Horseman, Pass by

Horseman, Pass by

Book - 2002 | 1st Scribner paperback fiction ed.
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Simon and Schuster
From the Pulitzer Prize–winning author of Lonesome Dove comes the novel that became the basis for the film Hud, starring Paul Newman. In classic Western style Larry McMurtry illustrates the timeless conflict between the modernity and the Old West through the eyes of Texas cattlemen.

Horseman, Pass By tells the story of Homer Bannon, an old-time cattleman who epitomizes the frontier values of honesty and decency, and Hud, his unscrupulous stepson. Caught in the middle is the narrator, Homer's young grandson Lonnie, who is as much drawn to his grandfather’s strength of character as he is to Hud's hedonism and materialism.

When first published in 1961, Horseman, Pass By caused a sensation in Texas literary circles for its stark, realistic portrayal of the struggles of a changing West in the years following World War II. Never before had a writer managed to encapsulate its environment with such unsentimental realism. Today, memorable characters, powerful themes, and illuminating detail make Horseman, Pass By vintage McMurtry.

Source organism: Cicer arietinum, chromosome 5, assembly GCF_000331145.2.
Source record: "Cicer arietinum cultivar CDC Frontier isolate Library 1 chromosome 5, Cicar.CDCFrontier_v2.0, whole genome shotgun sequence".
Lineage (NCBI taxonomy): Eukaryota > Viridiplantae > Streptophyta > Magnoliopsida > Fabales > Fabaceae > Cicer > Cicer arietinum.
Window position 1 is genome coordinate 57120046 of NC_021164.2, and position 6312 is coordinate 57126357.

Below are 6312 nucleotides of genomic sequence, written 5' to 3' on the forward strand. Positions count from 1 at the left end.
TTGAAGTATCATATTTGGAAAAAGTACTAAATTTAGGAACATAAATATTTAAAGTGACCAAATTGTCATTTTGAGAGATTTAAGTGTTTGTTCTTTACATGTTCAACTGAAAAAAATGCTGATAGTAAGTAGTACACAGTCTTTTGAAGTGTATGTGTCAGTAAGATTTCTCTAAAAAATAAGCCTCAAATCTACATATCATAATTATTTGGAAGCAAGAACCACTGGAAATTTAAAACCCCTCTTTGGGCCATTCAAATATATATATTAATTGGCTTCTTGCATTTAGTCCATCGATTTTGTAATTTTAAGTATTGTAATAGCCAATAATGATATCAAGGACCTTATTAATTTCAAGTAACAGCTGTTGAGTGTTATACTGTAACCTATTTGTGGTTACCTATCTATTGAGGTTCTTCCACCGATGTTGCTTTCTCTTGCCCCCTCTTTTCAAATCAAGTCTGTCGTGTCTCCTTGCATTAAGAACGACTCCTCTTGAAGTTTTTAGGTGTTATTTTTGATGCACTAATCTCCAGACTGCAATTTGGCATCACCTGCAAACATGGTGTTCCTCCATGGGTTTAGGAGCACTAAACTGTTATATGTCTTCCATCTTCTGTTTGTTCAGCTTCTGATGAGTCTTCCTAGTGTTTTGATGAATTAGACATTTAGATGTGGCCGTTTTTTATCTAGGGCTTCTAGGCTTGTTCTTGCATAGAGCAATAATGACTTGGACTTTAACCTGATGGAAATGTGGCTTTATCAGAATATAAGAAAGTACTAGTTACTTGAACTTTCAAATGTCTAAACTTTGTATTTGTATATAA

Publisher: New York : Scribner Paperback Fiction, 2002.
Edition: 1st Scribner paperback fiction ed.
ISBN: 9780684853857
Characteristics: 179 p. ; 21 cm.


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Oct 02, 2017

McMurtry wrote so realistically in detail about what life and values were like on a ranch in those days. I felt sympathetic to nearly all the characters except Hud. I can't figure out how Hollywood came out with a movie named Hud when Hud the character appeared so little in the story. McMurtry sure knew how to tug at my feelings for the various characters, especially the maid. I had no idea McMurtry had written so many books, as I was only familiar with Lonesome Dove and Terms of Endearment. Guess I've got a lot of his books to read, as the others have been well worth it.

Oct 19, 2012

Larry McMurtry’s “Horseman, Pass By” is a western and a coming-of-age story set in Texas at a specific time: July 1954. Lonnie, a seventeen year-old, lives with his grand-father and step-grand-mother, and much older step-brother, Hud, on a large ranch. His grand-father is eighty-six and still actively working. He’s a cattleman of the old west: a man of great integrity and past. Hud is wild and grasping: a man whose behaviour presages an ominous future. Lonnie finds himself pulled between these two dominating men and the west they represent. He’s disposition is inclined to his grand-father but Hud’s world seems attractive. Within a month, a catastrophe strikes the ranch. Lonnie strikes out on his own, but where he goes is left uncertain.


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